Former Revelstoke resident Daniel Levesque is seen in a lighter time. He died in an incident involving Josh Bredo in Victoria in 2011. Bredo pleaded guilty to manslaughter in Levesque’s death Monday morning in Victoria Law Court.                                 Photo contributed

Former Revelstoke resident Daniel Levesque is seen in a lighter time. He died in an incident involving Josh Bredo in Victoria in 2011. Bredo pleaded guilty to manslaughter in Levesque’s death Monday morning in Victoria Law Court. Photo contributed

UPDATE: Accused pleads guilty to manslaughter in Daniel Levesque’s 2011 death

Joshua Bredo plea latest chapter in drawn-out case, family makes emotional statements in court

Tim Collins/Victoria News

Family members of Daniel Jordan Levesque gave emotional impact statements in Victoria Law Courts on Monday morning, after Joshua Bredo pled guilty to manslaughter in Leveseque’s death on Aug. 3, 2011.

“I am forever lost. Daniel had a pure heart. He helped everyone and never had an enemy in his life until he was killed by a man he thought was his friend,” said Levesque’s mother, Stacey Thur.

“No matter how hard I try, I will never be the person I once was,” she said, wiping tears from her eyes as Bredo sat behind her in the defendant’s box, his face expressionless.

Levesque’s father, Stephan, also spoke and said the lengthy court process had been devastating for his family and for the community. His voice cracking with emotion, he spoke about how his son’s death and the repeated court appearances had broken him, turning him into a different man.

When Levesque’s younger sister, Lainey, took the podium, the courtroom fell silent as she recounted how she was 12 when her brother died. “I have not had a restful sleep since Daniel died,” she said. “Nothing anyone can do can give me back my innocence.”

Bredo was originally charged with first-degree murder in December of 2012 and with sexual assault and unlawful confinement in 2013. The case ended in a mistrial in 2015 when Justice Malcolm Macauley discharged the jurors, indicating that he felt the case was not yet ready for trial, citing a series of unresolved issues.

In Monday’s hearing, Bredo’s lawyer, Tim Russell, and Crown counsel Paula Donnachie put forward a statement of facts in which Bredo acknowledged responsibility for Levesque’s death.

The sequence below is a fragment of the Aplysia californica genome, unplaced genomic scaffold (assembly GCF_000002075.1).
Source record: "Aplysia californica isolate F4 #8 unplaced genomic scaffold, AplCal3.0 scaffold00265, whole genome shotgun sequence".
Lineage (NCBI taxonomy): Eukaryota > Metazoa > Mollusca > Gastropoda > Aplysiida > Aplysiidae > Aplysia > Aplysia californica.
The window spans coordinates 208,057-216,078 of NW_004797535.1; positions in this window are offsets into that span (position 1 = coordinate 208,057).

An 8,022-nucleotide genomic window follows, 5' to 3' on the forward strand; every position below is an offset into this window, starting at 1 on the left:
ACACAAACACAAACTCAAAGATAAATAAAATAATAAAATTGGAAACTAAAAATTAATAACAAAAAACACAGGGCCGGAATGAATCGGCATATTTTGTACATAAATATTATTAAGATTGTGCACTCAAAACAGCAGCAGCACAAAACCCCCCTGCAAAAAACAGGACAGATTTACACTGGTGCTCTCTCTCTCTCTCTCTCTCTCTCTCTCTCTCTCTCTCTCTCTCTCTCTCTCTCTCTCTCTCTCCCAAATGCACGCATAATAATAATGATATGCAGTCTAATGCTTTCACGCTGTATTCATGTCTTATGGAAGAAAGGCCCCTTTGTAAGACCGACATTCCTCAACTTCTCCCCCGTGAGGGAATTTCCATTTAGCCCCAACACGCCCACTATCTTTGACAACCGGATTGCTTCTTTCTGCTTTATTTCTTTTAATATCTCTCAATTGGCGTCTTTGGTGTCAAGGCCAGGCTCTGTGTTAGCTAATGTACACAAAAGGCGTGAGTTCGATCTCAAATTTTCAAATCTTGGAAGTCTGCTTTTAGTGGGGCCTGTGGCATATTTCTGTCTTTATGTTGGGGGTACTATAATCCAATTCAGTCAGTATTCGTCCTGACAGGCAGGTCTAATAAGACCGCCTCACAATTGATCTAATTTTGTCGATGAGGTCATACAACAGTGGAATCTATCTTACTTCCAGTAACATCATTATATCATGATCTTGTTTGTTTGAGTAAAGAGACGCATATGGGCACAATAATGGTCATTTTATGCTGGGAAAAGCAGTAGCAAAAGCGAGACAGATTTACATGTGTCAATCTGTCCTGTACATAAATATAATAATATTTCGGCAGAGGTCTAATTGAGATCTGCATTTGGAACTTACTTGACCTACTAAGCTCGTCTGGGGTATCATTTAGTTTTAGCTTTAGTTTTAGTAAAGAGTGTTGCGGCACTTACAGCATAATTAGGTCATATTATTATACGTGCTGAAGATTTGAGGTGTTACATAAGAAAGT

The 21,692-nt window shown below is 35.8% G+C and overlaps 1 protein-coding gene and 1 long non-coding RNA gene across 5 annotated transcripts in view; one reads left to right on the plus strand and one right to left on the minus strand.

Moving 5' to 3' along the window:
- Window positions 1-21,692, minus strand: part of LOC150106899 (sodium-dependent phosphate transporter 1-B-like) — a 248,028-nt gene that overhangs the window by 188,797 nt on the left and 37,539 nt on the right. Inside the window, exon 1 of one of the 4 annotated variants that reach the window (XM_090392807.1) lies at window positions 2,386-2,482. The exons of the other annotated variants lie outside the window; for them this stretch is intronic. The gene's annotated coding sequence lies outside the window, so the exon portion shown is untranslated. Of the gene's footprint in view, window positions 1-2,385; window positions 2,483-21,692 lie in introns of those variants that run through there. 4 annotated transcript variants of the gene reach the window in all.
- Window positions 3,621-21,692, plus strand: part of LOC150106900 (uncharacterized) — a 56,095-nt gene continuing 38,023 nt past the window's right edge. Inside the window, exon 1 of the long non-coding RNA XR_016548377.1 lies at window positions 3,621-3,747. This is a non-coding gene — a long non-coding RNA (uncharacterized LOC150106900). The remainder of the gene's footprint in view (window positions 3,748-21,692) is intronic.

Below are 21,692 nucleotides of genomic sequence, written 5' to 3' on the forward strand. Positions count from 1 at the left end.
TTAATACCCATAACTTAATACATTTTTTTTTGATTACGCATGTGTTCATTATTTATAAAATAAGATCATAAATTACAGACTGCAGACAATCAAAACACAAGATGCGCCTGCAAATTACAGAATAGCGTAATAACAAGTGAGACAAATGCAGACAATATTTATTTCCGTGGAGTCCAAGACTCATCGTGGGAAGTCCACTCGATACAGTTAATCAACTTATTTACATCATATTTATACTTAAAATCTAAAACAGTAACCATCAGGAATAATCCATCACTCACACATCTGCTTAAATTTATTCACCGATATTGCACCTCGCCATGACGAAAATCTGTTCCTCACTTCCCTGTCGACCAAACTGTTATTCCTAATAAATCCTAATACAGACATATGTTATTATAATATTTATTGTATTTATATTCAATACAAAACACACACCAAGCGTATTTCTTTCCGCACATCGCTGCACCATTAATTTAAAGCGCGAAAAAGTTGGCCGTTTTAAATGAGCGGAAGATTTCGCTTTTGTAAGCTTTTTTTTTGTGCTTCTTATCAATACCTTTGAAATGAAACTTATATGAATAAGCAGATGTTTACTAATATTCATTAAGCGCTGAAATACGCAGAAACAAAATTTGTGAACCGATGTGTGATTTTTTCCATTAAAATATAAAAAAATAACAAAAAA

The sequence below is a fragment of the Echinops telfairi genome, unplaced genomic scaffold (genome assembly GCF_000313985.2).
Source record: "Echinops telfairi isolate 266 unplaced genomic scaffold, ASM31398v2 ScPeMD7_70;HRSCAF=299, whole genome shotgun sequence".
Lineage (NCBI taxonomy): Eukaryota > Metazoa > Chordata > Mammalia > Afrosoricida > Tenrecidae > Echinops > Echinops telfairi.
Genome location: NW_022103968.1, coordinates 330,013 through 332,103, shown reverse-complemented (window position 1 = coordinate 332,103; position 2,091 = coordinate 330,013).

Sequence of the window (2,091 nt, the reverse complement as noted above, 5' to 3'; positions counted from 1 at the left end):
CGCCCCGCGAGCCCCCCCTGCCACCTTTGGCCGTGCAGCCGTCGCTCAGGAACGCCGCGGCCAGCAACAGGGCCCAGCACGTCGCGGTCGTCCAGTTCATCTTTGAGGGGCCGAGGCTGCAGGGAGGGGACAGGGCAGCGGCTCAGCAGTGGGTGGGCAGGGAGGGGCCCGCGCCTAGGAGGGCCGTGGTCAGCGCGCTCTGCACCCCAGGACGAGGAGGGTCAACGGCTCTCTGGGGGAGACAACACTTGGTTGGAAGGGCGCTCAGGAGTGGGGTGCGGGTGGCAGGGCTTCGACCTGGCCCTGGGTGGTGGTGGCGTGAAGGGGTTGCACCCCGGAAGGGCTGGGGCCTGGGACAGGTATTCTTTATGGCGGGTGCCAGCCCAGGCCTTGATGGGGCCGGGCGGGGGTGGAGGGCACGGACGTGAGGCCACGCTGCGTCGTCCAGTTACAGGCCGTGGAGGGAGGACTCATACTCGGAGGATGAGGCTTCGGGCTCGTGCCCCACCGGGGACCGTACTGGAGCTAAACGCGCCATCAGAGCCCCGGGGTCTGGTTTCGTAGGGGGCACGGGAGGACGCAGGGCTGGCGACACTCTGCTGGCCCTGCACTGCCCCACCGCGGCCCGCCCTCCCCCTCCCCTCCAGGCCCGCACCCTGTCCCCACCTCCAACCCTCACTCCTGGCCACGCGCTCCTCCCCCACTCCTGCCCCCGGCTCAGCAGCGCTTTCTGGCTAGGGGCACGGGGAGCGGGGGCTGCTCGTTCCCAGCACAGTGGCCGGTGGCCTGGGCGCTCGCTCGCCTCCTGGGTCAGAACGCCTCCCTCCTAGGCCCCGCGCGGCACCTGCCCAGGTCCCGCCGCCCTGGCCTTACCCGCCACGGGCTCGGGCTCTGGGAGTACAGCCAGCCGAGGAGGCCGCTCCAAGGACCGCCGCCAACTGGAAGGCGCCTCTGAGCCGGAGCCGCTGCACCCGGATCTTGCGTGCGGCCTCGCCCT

Bredo acknowledged he told Levesque a series of lies to lure him into a friendship, after hiring him at the 7-Eleven store at which Bredo was assistant manager. He told Levesque that two of his family members were lawyers in a high-powered law firm and that he had secured Levesque employment at the law firm. He said the orientation would take place in August 2011 with the job starting in September.

All of this was untrue.

Unbeknownst to Levesque, Bredo’s offer of friendship and the deceptions that followed had their basis in a sexual attraction he had developed for Levesque. Bredo confided in a text to a friend that he “was out with his str8t younger bud,” and that “he is str8t and thinks I am too, haha.”

On Aug. 3, 2011 Levesque went to meet Bredo at his apartment, believing that the law firm orientation would take place that day. He was told the orientation had been cancelled and Bredo shared some cocaine with Levesque, whom he had been supplying with the drug for three months.

According to the statement of facts, the two men argued, and Levesque told Bredo he wanted to leave, at which time Bredo prevented him from leaving and ultimately struck him several times with a hammer. The blows were sufficiently forceful to break the hammer’s handle.

At this point, Bredo panicked, moved the unconscious Levesque to the couch, then proceeded to get a kitchen knife and stab himself several times. He then placed the knife by Levesque’s hand. Bredo called 911 and claimed he had been the victim of an attack and needed to defend himself.

Bredo and Levesque were both transported to hospital, where Levesque died that day. Bredo’s wounds were assessed as superficial and he was released to police custody.

In the joint submission by Bredo’s counsel and Crown counsel, they called for the court to impose a sentence of just less than 10 years. Given the time Bredo has already spent in custody, that recommendation would result in an additional incarceration of slightly less than two additional years, which would place him in a provincial institution. A sentence of longer than two years would see him sent to a federal penitentiary.

The sentencing hearing for Bredo was put off until Tuesday at 2 p.m. potentially to be delivered Monday afternoon, after the News print deadline. See vicnews.com for full details.

editor@vicnews.com

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